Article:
The Girl on the Train (2016) Sony Classical Soundtrack Review
True fans of Danny Elfman will find his music to The Girl on the Train an unexpectedly insightful and powerful piece of work. From the maestro, it’s a true gift, dark and true, and anyone looking for a listening experience that yields beautiful, bitter fruit is bound to enjoy this release
Review: For the film adaptation of Paula Hawkins’ best-selling novel, renowned composer Danny Elfman was hired to compose the score for the film, starring Emily Blunt in the role of raging alcoholic Rachel Watson, who improbably becomes involved in the disappearance of a woman she becomes obsessed with while riding the train. Elfman, best known for his work with Tim Burton and for his unique and distinctive contributions to many big budget Hollywood films, has quietly entered in his new Renaissance period with very against type scores for controversial films such as Standard Operating Procedure, The Unknown Known, and Fifty Shades of Grey. Though his big, sweeping superhero scores for pictures like Batman, Spider-man, Hulk, and The Avengers: Age of Ultron are perhaps his bread and butter, so to speak, it’s his quiet and button pushing scores to these documentaries and adult dramatic thrillers that have really allowed him to work beyond what his fans expect of him.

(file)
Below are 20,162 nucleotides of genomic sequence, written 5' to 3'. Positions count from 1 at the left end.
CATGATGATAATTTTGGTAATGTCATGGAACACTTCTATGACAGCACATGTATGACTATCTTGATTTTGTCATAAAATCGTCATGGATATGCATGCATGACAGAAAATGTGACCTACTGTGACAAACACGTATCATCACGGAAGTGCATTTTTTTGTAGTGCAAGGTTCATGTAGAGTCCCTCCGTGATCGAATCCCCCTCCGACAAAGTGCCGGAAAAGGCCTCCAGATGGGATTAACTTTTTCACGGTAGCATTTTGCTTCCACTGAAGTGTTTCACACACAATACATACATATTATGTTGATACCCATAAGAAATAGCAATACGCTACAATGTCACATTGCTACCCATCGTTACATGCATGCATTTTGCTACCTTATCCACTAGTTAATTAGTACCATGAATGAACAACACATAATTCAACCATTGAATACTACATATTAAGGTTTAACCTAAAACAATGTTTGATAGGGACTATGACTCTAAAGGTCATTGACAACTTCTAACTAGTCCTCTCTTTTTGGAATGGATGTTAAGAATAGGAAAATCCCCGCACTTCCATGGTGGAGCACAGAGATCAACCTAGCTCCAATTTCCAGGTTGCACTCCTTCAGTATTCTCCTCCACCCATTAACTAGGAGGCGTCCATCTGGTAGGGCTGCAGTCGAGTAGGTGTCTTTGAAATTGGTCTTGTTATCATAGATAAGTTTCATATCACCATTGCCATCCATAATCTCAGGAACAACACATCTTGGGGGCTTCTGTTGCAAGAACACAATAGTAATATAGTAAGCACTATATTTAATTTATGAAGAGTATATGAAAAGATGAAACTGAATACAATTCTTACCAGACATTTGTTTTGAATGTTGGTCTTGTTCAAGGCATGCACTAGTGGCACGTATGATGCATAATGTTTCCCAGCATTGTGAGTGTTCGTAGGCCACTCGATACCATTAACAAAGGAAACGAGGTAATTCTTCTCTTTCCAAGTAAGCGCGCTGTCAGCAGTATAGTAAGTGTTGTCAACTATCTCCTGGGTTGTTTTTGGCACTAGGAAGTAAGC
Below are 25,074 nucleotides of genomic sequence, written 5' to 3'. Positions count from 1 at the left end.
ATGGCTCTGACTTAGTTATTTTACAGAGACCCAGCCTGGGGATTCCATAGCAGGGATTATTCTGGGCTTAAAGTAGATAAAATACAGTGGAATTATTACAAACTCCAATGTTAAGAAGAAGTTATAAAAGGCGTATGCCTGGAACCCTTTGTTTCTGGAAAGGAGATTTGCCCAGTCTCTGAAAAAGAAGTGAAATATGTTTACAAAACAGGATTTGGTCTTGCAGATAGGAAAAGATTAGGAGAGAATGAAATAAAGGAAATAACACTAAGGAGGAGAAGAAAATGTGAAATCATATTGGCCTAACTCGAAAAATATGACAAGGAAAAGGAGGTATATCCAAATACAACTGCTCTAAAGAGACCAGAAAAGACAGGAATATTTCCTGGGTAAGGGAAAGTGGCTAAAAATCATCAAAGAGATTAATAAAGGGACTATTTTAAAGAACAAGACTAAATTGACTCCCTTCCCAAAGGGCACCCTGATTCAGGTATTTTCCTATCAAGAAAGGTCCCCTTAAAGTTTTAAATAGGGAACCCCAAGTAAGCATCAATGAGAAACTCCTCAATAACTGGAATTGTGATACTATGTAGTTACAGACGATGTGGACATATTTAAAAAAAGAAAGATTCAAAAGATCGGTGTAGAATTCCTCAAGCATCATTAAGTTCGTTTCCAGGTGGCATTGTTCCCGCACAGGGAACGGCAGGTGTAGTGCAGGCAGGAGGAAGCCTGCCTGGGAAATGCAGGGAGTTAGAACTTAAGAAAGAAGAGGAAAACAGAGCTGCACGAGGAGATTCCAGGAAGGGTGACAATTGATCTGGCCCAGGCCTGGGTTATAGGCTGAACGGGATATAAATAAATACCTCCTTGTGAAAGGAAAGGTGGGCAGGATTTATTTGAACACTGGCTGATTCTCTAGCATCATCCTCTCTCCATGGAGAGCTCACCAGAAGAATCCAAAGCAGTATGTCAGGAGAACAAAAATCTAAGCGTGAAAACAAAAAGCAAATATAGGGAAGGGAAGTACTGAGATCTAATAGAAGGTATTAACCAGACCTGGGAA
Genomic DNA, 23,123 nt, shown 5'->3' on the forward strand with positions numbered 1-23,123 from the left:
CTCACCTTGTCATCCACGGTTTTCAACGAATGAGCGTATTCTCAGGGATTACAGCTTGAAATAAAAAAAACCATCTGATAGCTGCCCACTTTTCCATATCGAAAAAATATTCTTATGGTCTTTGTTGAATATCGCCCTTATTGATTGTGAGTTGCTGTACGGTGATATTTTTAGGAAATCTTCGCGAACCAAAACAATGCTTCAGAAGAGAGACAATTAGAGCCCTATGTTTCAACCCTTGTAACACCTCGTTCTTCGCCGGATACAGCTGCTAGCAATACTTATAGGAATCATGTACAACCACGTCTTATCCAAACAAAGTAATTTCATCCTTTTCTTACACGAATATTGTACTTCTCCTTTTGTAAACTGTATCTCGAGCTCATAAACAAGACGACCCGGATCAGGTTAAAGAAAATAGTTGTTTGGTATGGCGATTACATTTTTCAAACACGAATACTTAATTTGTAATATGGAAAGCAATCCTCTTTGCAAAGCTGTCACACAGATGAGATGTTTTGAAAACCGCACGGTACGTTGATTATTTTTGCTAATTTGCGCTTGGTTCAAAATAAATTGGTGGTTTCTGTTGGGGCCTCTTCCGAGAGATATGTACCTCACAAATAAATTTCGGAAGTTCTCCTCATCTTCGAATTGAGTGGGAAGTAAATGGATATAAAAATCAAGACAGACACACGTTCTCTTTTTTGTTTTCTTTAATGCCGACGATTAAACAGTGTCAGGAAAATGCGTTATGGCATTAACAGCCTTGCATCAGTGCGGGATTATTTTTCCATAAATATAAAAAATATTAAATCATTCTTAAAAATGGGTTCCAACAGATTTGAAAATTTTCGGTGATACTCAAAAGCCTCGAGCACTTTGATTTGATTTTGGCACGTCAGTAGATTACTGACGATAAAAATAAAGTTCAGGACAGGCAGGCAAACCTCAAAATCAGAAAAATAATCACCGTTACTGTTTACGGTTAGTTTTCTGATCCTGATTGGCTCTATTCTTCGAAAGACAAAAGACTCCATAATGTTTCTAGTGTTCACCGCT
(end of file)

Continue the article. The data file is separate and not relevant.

For The Girl on the Train, Elfman really does something special with the music. It doesn’t really “sound” like Elfman, per se, but the unsettling tracks and character development and tension is very present in the music, setting the stage for the film’s true nature, which is to unbalance and disorient the viewer, as they follow the character of Rachel in her harrowing journey of self discovery and revelation. Elfman does a masterful job of getting inside her head and tipping the scales in a very intimate and dangerous way, using very tight and generally dark and shadowy motifs to give the film a boundless, unseen emotion. True fans of Danny Elfman will find his music to The Girl on the Train an unexpectedly insightful and powerful piece of work. From the maestro, it’s a true gift, dark and true, and anyone looking for a listening experience that yields beautiful, bitter fruit is bound to enjoy this release from Sony Classical, available now.